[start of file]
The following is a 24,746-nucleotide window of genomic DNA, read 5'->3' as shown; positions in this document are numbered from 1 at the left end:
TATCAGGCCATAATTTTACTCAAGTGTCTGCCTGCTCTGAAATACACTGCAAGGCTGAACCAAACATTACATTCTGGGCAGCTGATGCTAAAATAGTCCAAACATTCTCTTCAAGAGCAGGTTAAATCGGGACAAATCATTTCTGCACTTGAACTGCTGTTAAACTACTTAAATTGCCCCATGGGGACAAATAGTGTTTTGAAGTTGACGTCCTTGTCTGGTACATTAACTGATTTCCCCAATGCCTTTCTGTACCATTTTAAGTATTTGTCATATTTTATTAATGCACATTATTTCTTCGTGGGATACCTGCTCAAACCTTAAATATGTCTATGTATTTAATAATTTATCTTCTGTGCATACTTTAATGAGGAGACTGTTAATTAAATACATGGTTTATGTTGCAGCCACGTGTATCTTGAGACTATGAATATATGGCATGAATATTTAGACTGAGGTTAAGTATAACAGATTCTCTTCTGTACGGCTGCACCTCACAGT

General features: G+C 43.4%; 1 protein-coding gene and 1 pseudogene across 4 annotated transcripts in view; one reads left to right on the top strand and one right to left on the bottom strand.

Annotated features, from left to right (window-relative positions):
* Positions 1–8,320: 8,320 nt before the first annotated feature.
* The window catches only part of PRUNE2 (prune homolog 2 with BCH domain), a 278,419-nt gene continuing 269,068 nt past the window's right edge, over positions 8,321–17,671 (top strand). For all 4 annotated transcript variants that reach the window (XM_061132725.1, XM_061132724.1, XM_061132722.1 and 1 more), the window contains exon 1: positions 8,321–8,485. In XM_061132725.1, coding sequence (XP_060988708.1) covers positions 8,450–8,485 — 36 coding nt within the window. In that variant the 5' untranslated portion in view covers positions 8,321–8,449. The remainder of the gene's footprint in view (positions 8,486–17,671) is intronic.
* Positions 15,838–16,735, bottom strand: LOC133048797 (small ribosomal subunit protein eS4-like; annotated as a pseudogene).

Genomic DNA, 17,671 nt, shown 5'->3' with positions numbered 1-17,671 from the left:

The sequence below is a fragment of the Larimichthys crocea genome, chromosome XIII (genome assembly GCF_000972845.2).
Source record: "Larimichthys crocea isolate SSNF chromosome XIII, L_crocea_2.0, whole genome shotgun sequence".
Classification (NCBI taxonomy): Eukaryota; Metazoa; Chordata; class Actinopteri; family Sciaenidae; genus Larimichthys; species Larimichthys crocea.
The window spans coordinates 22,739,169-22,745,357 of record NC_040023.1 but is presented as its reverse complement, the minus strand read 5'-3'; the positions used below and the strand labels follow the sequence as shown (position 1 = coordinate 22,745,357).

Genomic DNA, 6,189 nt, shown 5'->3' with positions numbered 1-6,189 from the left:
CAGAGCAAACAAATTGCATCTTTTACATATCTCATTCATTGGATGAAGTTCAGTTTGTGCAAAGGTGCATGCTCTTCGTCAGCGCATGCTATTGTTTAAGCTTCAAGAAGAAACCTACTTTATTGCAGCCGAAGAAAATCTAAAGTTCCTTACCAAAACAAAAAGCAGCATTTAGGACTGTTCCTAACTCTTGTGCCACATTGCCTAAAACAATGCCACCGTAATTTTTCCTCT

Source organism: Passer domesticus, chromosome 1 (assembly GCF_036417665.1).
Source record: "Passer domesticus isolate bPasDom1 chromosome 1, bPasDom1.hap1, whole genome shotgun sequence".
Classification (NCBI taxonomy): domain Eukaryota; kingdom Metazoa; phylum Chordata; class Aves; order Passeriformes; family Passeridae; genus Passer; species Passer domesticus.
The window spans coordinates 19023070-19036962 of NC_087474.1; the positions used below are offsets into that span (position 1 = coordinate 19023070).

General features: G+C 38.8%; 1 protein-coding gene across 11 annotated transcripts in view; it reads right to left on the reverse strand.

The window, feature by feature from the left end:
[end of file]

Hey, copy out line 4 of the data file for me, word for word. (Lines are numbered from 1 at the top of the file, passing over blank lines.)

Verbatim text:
Annotated features, from left to right (window-relative positions):